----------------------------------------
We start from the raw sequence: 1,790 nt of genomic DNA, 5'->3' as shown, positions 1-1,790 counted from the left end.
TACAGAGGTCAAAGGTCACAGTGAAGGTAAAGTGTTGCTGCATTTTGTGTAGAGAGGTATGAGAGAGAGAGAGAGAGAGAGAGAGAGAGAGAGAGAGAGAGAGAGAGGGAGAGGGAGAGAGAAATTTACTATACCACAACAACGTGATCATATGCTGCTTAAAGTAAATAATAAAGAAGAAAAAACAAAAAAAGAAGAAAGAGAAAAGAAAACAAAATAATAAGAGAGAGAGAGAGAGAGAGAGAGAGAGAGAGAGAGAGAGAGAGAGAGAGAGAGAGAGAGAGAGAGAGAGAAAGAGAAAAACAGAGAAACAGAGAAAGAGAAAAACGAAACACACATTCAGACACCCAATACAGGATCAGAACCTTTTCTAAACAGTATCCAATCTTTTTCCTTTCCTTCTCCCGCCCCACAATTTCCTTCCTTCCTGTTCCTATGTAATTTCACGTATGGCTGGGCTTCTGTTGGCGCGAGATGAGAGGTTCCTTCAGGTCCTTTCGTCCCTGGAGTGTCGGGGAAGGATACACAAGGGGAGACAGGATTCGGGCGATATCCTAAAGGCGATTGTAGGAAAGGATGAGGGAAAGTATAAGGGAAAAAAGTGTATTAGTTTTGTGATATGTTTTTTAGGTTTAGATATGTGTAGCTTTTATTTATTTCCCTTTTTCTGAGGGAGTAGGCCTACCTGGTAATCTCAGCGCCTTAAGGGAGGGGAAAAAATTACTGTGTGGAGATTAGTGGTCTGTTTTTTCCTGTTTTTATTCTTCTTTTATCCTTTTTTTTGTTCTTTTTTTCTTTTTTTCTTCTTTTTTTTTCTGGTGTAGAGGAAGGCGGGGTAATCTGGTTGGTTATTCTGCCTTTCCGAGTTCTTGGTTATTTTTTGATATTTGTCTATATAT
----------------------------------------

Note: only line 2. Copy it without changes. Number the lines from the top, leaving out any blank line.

TACAGAGGTCAAAGGTCACAGTGAAGGTAAAGTGTTGCTGCATTTTGTGTAGAGAGGTATGAGAGAGAGAGAGAGAGAGAGAGAGAGAGAGAGAGAGAGAGAGAGAGGGAGAGGGAGAGAGAAATTTACTATACCACAACAACGTGATCATATGCTGCTTAAAGTAAATAATAAAGAAGAAAAAACAAAAAAAGAAGAAAGAGAAAAGAAAACAAAATAATAAGAGAGAGAGAGAGAGAGAGAGAGAGAGAGAGAGAGAGAGAGAGAGAGAGAGAGAGAGAGAGAGAGAGAGAAAGAGAAAAACAGAGAAACAGAGAAAGAGAAAAACGAAACACACATTCAGACACCCAATACAGGATCAGAACCTTTTCTAAACAGTATCCAATCTTTTTCCTTTCCTTCTCCCGCCCCACAATTTCCTTCCTTCCTGTTCCTATGTAATTTCACGTATGGCTGGGCTTCTGTTGGCGCGAGATGAGAGGTTCCTTCAGGTCCTTTCGTCCCTGGAGTGTCGGGGAAGGATACACAAGGGGAGACAGGATTCGGGCGATATCCTAAAGGCGATTGTAGGAAAGGATGAGGGAAAGTATAAGGGAAAAAAGTGTATTAGTTTTGTGATATGTTTTTTAGGTTTAGATATGTGTAGCTTTTATTTATTTCCCTTTTTCTGAGGGAGTAGGCCTACCTGGTAATCTCAGCGCCTTAAGGGAGGGGAAAAAATTACTGTGTGGAGATTAGTGGTCTGTTTTTTCCTGTTTTTATTCTTCTTTTATCCTTTTTTTTGTTCTTTTTTTCTTTTTTTCTTCTTTTTTTTTCTGGTGTAGAGGAAGGCGGGGTAATCTGGTTGGTTATTCTGCCTTTCCGAGTTCTTGGTTATTTTTTGATATTTGTCTATATAT